Still, the question remains: What happened? If Americans were truly viewed as liberators, why is it now struggling against a ferocious insurgency? Why did the good will that Americans expected seem to turn so suddenly into suspicion and resentment? These are very important questions whose answers go to the heart of American efforts in Iraq and the public’s assessment of them...
Dr. Renshaw is "a professor of political science at the City University of New York, and a practicing psychoanalyst." A thoughtful, fascinating blog!

She's back!

BigMamaDoc is blogging again. What an ordeal she had!
As I was wheeled back to my ER room, Dr. Resident said, "Well, you've had several more strokes. I count at least 8 new lesions. Maybe more. This is very interesting. Let me repeat some of the physical exam. "

Oh, so who's the faker now, buddy?

The Neuro ICU is a strange place to be when you don't feel particularly ill. Strapped down by IVs and catheters. People were nice there. I whined to Nurse Scott a bit too much about having to use a commode for a BM. He recommended I go on a walking tour of the ICU to put things in perspective. I was the only nonintubated patient in the unit. My neighbor died over the weekend. She was an organ donor. I can't stop thinking about who got her heart, kidneys, eyes...
She reports that her blog-friends have helped her morale. She also has a prayer request.

Sunday, May 14, 2006

Happy Mother's Day

Mother's Day, originally uploaded by Donna C..

I'm on call again. If your Mother's Days are rough, Dr. Serani has a post for you.

Must get to work now!

Update: Dr. Flea observes that the translations are a bit mangled. I suppose it's too late for me to issue a Denial of Responsibility for accuracy in French, Portuguese, etc. It looks like some fine sentiments did not survive Google translator (or some such application). I do hope all moms are happy, anyway!

Saturday, May 13, 2006

"I'm suing that doctor! I'm going to make him pay!"

The patient is furious. What should I say? Every word will be subpoenaed. Think, Shrinkette. Think some more...okay, a question:

"Why are you suing your doctor?"

"Because I needed him, and he was not there for me!"

(Afterthought: am I there for my patients? Am I there for this patient? I'm thinking about how I'm going to be subpoenaed...)

"The Secret Lives of Our Parents"

A Flickr group pool. It's filled with shots of "our parents, before we knew them."

The mystery of mom and dad! An irresistible topic (for me, anyway). Here are some moms, before they were moms:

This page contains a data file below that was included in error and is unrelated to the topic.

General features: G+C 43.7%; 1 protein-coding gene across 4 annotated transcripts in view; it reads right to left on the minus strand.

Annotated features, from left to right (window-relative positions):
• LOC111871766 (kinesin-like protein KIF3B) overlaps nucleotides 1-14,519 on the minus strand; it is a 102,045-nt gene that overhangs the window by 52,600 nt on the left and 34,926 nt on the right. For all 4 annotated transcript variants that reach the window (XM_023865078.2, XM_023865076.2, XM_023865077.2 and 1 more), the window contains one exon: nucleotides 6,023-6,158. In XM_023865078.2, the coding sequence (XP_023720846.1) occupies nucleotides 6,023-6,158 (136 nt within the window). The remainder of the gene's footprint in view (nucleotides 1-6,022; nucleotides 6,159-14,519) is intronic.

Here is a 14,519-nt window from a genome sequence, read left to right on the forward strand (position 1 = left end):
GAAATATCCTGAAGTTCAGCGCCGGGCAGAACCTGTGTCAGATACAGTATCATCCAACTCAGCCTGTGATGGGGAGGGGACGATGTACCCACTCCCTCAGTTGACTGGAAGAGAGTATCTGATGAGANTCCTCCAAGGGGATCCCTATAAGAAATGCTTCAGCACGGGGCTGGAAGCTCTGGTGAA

Prettiest Bride Ever, originally uploaded by glyph hunter.

feb 1948, originally uploaded by DayDayDad.

Mom & Packard, originally uploaded by Mirandala.

Thursday, May 11, 2006

FDA approves Chantix.

It's a novel medicine for smoking cessation. Cigarettes just aren't as satisfying when you take this twice a day. From the FDA website:
"The U.S. Food and Drug Administration (FDA) today approved Chantix (varenicline tartrate) tablets, to help cigarette smokers stop smoking. The active ingredient in Chantix, varenicline tartrate, is a new molecular entity that received a priority FDA review because of its significant potential benefit to public health.

Chantix acts at sites in the brain affected by nicotine and may help those who wish to give up smoking in two ways: by providing some nicotine effects to ease the withdrawal symptoms and by blocking the effects of nicotine from cigarettes if they resume smoking...

The approved course of Chantix treatment is 12 weeks. Patients who successfully quit smoking during Chantix treatment may continue with an additional 12 weeks of Chantix treatment to further increase the likelihood of long-term smoking cessation.

In clinical trials, the most common adverse effects of Chantix were nausea, headache, vomiting, flatulence (gas), insomnia, abnormal dreams, and dysgeusia (change in taste perception).

Holding my breath for BigMamaDoc.

She's had some strokes, and she's had some procedures. The latest word from her blog:
She is doing fine, we should be heading home Friday. I will let her tell the story as only she can.

Mr. Mamadoc
What can she be going through right now? Hope she's okay...


A blog is deleted, and its author has an insight. The Blog That Ate Manhattan is no more. (Doctor, if you ever want to guest-blog over here, just let me know!)

A million dollar chicken.

Peta Thornycroft blogs from Zimbabwe:
With Zimbabwe’s official inflation now at 913 per cent, (international accountants say it is closer to 1500 percent,) it’s a pain going shopping. A decent sized whole chicken cost nearly a million Zimdollars this week.

It’s hard getting enough money to pay for a couple of baskets of basics as there are long queues in banks, and the automatic cash machines are always 'run out of funds' or jammed. Imagine being an accountant and checking the overdraft.